With every budget cut, libraries incrementally cut their services. User protests evaporate when they find alternative information sources on the web. When the cuts are absorbed without major problems, the stage is set for another round of cuts. The current economy exacerbates the situation by increasing the size and frequency of the cuts, but the real crisis is a version of a well-known scenario, extensively documented by Clayton Christensen in “The Innovator’s Dilemma.” (This book deals with profit-making enterprises, but in later work Christensen expanded his theories into the nonprofit realm.) When a disruptive technology invades a well-established field, the establishment is institutionally incapable of letting go of its existing business models until it is too late.

In this post, I am setting the stage for a proposed new mission for libraries. For this new mission to succeed, old business models must give way. This is the kind of radical change institutions commit to only when there is no other choice. The goal of this post is to make it absolutely clear: Libraries have no other choice. If this post strikes you as too negative, please be patient. Future posts will be constructive.

Today’s libraries have used technology mostly to improve operational efficiency. Databases replaced card catalogs and various indexes. Site-licensed journals replaced journal subscriptions. With the advent of e-readers, some libraries are replacing book acquisition with site licenses to collections of digital books. This is not innovative use of digital technology; it is a digital implementation of the paper-based library. Real innovation must address the core issue, how digital technology eroded the traditional library’s mission: distributing, subsidizing, and archiving information.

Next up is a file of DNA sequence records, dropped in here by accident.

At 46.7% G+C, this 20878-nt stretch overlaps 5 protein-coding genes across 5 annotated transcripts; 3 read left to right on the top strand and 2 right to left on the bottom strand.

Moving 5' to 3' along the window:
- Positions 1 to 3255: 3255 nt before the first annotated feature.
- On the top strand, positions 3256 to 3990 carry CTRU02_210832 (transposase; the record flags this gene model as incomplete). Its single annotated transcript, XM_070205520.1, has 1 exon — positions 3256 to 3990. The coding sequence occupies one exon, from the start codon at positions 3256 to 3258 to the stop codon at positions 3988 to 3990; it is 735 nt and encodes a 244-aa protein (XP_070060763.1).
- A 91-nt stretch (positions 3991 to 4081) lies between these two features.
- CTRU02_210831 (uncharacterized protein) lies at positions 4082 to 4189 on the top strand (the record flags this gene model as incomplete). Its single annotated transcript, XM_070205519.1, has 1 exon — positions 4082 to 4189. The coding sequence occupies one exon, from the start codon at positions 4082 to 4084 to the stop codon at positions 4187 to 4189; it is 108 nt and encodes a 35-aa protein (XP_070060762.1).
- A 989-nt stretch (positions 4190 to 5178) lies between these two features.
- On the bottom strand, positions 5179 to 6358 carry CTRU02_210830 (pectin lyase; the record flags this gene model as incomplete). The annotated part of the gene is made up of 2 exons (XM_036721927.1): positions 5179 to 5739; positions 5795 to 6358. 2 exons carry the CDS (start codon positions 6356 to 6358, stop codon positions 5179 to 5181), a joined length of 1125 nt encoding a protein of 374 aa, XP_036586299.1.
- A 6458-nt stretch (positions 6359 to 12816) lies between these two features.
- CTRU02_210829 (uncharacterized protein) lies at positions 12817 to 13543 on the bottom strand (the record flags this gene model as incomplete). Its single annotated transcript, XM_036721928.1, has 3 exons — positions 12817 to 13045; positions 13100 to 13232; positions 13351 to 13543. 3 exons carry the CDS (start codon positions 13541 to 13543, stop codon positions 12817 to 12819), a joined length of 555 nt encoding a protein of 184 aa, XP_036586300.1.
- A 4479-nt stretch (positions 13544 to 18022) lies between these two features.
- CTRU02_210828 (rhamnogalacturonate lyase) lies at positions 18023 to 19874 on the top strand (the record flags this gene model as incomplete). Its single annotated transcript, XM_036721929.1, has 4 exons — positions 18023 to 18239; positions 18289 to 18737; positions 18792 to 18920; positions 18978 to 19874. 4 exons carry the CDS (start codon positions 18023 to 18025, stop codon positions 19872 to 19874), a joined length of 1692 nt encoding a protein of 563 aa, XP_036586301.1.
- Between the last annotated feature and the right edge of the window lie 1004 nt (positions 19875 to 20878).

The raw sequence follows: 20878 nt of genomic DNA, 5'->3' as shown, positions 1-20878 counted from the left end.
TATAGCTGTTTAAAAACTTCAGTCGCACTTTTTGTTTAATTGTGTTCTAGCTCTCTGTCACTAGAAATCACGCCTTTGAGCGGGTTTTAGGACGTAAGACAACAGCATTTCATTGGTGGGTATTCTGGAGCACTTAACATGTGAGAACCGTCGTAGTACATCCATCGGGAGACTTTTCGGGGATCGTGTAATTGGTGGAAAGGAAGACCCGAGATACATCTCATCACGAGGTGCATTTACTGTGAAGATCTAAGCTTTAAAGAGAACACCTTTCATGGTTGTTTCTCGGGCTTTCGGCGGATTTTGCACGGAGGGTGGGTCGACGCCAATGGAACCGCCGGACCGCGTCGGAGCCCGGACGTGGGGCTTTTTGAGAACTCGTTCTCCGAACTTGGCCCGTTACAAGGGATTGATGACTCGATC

Distributing Information. Paper-based libraries buy or collect information (books, journals, multimedia, databases…) from various sources and make it available to their local communities. Does it really need explaining that the web is a global distribution mechanism for digital information? Digital information may reside anywhere and does not need local intermediaries for distribution. Buying information in bulk for the mythical “typical user” is rather incongruous in the era of iTunes. In terms of pure distribution, intermediaries only complicate the information landscape.

Subsidizing Information. Libraries are a source of subsidized information. Libraries and publishers perpetuated the same mechanism by which information is subsidized when transitioning from paper to digital. Libraries receive the funds from their controlling authority (government, university, corporate entity…) to acquire information on behalf of the communities they serve. With digital information, we have the choice to subsidize users directly. This would be simpler to administer and users would be able to acquire exactly the information they need.

Commercial systems like iTunes, the Kindle Store, and others can easily be adapted to accept direct user subsidies. The problem is not a technical one. The idea of direct user subsidies forces an uncomfortable renegotiation of the library-user-society compact. For current libraries, managing collections is a core preoccupation. Direct user subsidies may take many forms, and the libraries’ role is not clear. This might even ignite a debate along liberal/conservative lines whether information should be subsidized. No matter where one stands on this issue, it is a debate worth having.

As discussed previously, buying site licenses on behalf of users is an expensive method to subsidize information. Negotiating and managing site licenses is expensive. Tools that assist the users in navigating the library’s site licenses are costly and add to management overhead. Finally, the anticompetitive nature of site licenses distorts the free market and is likely to increase prices.